National Museum of Natural History Presents “Changing Tides: Bioluminescence in Art and Science”
The Smithsonian’s National Museum of Natural History will host “Changing Tides: Bioluminescence in Art and Science” a discussion with Edith A. Widder Nov. 8. The program will examine the intersection of science and art in the study of bioluminescence, exploring how the light made by living organisms is both scientifically illuminating and artistically inspiring. The presentation, a synthesis of information and images, will be held in the museum’s Baird Auditorium from 4 to 5 p.m. Widder will be available for questions following the discussion.
“Edith Widder, winner of a MacArthur ‘genius award,’ has used her passion for light in the sea to make fundamental contributions to science, conservation and public understanding of ocean life,” said Nancy Knowlton, the Sant Chair for Marine Science. “Her talks leave audiences spellbound.”
“Changing Tides: Bioluminescence in Art and Science” seeks to instill scientific work with imagination and innovation. Widder’s discussion of bioluminescence and its role in inspiring the artistic community is imaginative, and innovation is a primary feature of her research. Her studies have been used to preserve aquatic ecosystems through the use of bioluminescent bacteria to trace pollutants to their sources and to increase knowledge of Earth’s deepest oceans through the development of innovative technologies. Her invention the Eye-in-the-Sea uses bioluminescence-inspired technology to bring to light never-before-documented behaviors of numerous deep-sea organisms, even discovering a new species of large squid.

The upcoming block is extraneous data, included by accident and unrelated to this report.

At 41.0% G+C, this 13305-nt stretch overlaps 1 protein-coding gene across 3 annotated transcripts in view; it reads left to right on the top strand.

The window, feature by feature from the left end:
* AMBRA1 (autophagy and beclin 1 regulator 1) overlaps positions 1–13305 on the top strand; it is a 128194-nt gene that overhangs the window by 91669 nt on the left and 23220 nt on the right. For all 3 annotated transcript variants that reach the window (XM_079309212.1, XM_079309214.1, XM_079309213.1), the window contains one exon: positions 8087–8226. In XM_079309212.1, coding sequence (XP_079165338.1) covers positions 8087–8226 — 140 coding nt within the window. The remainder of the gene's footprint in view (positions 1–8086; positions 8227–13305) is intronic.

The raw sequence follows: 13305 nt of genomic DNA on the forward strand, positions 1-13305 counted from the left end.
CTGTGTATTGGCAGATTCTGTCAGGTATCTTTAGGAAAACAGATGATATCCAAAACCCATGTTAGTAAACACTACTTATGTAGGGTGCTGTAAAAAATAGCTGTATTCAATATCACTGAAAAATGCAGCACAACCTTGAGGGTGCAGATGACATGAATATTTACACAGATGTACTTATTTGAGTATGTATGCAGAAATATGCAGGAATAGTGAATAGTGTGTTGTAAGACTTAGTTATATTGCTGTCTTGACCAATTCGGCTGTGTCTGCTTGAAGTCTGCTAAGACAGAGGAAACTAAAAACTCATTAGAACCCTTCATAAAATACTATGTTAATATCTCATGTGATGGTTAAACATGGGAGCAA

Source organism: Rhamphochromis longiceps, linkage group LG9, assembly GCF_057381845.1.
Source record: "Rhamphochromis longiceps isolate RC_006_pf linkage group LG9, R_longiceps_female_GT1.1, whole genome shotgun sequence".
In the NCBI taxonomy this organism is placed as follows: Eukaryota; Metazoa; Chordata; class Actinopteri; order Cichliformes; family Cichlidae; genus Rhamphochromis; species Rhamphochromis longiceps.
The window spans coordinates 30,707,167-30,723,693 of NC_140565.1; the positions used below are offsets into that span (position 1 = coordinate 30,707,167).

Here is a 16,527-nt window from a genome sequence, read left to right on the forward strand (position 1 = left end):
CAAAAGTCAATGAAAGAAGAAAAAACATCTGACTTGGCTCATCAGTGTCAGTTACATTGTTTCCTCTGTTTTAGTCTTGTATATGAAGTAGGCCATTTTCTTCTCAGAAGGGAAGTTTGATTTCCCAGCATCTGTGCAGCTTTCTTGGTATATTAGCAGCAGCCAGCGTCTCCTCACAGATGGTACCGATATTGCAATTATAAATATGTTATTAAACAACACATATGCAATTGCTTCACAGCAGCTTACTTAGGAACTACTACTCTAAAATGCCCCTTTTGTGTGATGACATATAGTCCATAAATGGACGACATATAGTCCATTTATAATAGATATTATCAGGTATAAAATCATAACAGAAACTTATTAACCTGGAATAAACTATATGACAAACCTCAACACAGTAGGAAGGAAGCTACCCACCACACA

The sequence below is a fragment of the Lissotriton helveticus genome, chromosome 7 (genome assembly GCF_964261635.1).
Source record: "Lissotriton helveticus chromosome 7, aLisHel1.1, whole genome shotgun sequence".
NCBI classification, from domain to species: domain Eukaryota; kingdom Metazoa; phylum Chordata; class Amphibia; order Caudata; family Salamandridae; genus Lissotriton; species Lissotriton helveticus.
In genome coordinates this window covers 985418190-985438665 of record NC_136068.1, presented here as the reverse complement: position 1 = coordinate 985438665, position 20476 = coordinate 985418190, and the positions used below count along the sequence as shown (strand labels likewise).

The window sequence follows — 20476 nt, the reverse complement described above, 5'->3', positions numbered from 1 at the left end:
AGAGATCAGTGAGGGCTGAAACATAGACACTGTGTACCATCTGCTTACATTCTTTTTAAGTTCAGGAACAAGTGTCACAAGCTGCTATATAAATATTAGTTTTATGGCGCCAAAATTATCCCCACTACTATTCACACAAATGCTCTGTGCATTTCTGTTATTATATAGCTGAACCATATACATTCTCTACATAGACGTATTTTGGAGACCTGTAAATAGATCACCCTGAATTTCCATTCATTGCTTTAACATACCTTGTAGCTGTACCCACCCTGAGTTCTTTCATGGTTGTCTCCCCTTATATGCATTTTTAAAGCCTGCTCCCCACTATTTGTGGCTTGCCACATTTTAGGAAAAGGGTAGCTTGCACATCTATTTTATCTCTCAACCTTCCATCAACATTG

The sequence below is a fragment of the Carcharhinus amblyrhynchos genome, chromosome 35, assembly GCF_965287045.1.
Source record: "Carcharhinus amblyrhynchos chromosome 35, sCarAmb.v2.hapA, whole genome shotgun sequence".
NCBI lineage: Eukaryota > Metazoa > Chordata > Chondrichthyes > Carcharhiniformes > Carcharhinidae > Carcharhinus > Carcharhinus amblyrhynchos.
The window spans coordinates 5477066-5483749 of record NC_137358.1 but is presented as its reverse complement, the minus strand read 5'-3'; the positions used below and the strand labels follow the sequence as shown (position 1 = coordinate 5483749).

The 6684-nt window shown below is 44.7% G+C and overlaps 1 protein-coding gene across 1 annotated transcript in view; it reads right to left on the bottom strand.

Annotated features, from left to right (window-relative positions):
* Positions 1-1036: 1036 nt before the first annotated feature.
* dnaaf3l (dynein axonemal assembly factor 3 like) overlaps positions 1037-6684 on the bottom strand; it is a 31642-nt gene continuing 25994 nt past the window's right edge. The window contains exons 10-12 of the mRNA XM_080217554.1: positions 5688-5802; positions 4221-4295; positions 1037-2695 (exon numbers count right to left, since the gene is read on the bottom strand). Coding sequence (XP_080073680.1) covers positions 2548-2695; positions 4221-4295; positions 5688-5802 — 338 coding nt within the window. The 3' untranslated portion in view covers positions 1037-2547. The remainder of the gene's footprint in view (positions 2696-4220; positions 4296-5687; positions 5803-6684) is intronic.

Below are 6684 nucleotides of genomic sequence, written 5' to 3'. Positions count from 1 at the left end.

The National Museum of Natural History is home to the largest marine collection in the world, housing more than 80 million specimens. The Sant Ocean Hall is the museum’s largest exhibition, reflecting the museum’s commitment to exploring Earth’s oceans of the past, present and future. The collections on display are supplemented by the Ocean Portal website, and both emphasize the significance of studying Earth’s oceans. The work of scientists like Widder and those at the Smithsonian is critical to enhance understanding of the affect of human activities on marine biodiversity.
“Bioluminescence in Art and Science” is part of the Changing Tides series presented by the National Museum of Natural History in partnership with the Centers for Ocean Sciences Education Excellence. Funding for Changing Tides is provided by the National Science Foundation. Widder is an internationally recognized MacArthur Fellow who serves as CEO, president and co-founder of the Ocean Research and Conservation Association. American Sign Language interpretation will be provided.
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